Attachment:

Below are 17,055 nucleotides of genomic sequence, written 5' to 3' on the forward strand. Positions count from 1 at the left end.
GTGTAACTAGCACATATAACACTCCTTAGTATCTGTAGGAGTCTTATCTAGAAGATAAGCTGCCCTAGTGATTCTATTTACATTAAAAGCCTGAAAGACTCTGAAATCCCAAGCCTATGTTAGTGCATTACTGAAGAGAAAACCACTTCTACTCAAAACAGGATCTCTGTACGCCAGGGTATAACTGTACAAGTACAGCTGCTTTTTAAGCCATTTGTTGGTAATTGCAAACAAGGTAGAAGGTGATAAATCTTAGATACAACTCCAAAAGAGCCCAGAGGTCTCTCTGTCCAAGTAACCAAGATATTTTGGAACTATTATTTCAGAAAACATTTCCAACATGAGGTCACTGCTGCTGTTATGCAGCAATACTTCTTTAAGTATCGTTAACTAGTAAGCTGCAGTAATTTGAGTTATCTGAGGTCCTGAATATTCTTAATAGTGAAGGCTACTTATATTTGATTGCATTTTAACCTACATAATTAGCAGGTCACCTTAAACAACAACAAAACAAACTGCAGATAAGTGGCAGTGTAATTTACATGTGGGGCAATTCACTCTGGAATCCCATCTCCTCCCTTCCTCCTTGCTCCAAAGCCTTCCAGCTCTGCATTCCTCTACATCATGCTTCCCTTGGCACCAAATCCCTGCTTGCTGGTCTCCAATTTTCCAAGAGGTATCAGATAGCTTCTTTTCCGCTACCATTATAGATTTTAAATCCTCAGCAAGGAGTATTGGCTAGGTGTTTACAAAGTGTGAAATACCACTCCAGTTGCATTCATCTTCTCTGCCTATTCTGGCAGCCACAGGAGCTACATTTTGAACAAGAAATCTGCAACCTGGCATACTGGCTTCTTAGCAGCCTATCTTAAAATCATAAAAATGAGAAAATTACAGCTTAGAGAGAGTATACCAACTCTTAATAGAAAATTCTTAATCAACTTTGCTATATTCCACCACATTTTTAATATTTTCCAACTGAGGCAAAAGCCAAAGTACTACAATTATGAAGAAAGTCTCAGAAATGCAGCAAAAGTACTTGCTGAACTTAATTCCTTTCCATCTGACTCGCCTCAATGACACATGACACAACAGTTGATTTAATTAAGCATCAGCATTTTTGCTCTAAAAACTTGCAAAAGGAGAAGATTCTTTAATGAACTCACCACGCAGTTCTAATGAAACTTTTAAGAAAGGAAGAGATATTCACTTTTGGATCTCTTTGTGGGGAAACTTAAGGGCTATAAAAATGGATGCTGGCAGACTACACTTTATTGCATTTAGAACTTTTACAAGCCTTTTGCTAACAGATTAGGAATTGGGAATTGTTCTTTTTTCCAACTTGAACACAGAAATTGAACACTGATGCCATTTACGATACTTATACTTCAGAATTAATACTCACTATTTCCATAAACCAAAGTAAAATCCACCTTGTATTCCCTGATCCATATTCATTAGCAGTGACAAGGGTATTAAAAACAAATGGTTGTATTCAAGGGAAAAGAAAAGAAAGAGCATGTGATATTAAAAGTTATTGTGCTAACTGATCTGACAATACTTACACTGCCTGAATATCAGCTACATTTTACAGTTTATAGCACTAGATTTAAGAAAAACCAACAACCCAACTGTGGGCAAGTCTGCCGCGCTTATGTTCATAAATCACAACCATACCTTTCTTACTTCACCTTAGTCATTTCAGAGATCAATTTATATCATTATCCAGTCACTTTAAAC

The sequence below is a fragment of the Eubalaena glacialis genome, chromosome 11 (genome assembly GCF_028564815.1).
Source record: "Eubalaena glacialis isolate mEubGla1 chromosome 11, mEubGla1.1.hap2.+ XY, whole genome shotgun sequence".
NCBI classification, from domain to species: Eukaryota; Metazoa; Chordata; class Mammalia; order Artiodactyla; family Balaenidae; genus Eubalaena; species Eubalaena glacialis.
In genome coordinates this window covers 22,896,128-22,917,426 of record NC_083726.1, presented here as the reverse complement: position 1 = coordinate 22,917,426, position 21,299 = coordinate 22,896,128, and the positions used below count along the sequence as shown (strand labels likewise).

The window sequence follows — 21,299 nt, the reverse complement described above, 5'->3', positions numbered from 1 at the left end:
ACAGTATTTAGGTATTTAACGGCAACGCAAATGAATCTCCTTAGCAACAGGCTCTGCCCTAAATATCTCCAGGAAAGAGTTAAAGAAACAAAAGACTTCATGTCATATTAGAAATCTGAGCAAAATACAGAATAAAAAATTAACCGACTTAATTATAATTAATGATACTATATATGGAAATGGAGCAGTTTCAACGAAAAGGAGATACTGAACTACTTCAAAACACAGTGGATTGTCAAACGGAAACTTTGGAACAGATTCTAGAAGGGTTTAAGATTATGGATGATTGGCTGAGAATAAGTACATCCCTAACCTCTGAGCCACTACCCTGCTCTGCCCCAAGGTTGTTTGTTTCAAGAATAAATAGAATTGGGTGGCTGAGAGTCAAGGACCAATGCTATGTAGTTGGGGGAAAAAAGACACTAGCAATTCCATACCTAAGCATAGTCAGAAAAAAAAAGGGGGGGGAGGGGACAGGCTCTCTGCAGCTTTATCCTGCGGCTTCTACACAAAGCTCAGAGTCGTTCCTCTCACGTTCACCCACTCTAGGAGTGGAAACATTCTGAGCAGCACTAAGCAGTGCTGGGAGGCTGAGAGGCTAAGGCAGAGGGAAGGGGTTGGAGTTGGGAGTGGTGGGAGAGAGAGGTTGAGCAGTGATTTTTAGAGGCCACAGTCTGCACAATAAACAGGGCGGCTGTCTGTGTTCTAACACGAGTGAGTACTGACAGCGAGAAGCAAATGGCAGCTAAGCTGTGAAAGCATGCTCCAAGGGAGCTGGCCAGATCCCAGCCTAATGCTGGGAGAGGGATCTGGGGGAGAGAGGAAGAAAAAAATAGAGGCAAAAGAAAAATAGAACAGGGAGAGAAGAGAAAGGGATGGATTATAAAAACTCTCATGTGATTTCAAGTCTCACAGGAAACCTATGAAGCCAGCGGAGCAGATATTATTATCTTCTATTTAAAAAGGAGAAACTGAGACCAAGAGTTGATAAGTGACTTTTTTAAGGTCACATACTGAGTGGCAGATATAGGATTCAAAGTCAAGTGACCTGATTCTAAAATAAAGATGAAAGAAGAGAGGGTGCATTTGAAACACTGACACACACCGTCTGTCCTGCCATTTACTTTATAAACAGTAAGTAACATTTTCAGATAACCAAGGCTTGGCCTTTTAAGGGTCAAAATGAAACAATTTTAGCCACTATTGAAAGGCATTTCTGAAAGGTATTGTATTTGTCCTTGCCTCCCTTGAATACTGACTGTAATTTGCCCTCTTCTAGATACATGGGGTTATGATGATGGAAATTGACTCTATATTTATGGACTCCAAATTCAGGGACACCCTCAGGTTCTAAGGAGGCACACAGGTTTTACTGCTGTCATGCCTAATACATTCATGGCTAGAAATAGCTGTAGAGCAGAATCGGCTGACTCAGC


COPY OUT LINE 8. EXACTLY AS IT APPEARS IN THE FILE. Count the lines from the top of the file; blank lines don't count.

ACAGTATTTAGGTATTTAACGGCAACGCAAATGAATCTCCTTAGCAACAGGCTCTGCCCTAAATATCTCCAGGAAAGAGTTAAAGAAACAAAAGACTTCATGTCATATTAGAAATCTGAGCAAAATACAGAATAAAAAATTAACCGACTTAATTATAATTAATGATACTATATATGGAAATGGAGCAGTTTCAACGAAAAGGAGATACTGAACTACTTCAAAACACAGTGGATTGTCAAACGGAAACTTTGGAACAGATTCTAGAAGGGTTTAAGATTATGGATGATTGGCTGAGAATAAGTACATCCCTAACCTCTGAGCCACTACCCTGCTCTGCCCCAAGGTTGTTTGTTTCAAGAATAAATAGAATTGGGTGGCTGAGAGTCAAGGACCAATGCTATGTAGTTGGGGGAAAAAAGACACTAGCAATTCCATACCTAAGCATAGTCAGAAAAAAAAAGGGGGGGGAGGGGACAGGCTCTCTGCAGCTTTATCCTGCGGCTTCTACACAAAGCTCAGAGTCGTTCCTCTCACGTTCACCCACTCTAGGAGTGGAAACATTCTGAGCAGCACTAAGCAGTGCTGGGAGGCTGAGAGGCTAAGGCAGAGGGAAGGGGTTGGAGTTGGGAGTGGTGGGAGAGAGAGGTTGAGCAGTGATTTTTAGAGGCCACAGTCTGCACAATAAACAGGGCGGCTGTCTGTGTTCTAACACGAGTGAGTACTGACAGCGAGAAGCAAATGGCAGCTAAGCTGTGAAAGCATGCTCCAAGGGAGCTGGCCAGATCCCAGCCTAATGCTGGGAGAGGGATCTGGGGGAGAGAGGAAGAAAAAAATAGAGGCAAAAGAAAAATAGAACAGGGAGAGAAGAGAAAGGGATGGATTATAAAAACTCTCATGTGATTTCAAGTCTCACAGGAAACCTATGAAGCCAGCGGAGCAGATATTATTATCTTCTATTTAAAAAGGAGAAACTGAGACCAAGAGTTGATAAGTGACTTTTTTAAGGTCACATACTGAGTGGCAGATATAGGATTCAAAGTCAAGTGACCTGATTCTAAAATAAAGATGAAAGAAGAGAGGGTGCATTTGAAACACTGACACACACCGTCTGTCCTGCCATTTACTTTATAAACAGTAAGTAACATTTTCAGATAACCAAGGCTTGGCCTTTTAAGGGTCAAAATGAAACAATTTTAGCCACTATTGAAAGGCATTTCTGAAAGGTATTGTATTTGTCCTTGCCTCCCTTGAATACTGACTGTAATTTGCCCTCTTCTAGATACATGGGGTTATGATGATGGAAATTGACTCTATATTTATGGACTCCAAATTCAGGGACACCCTCAGGTTCTAAGGAGGCACACAGGTTTTACTGCTGTCATGCCTAATACATTCATGGCTAGAAATAGCTGTAGAGCAGAATCGGCTGACTCAGC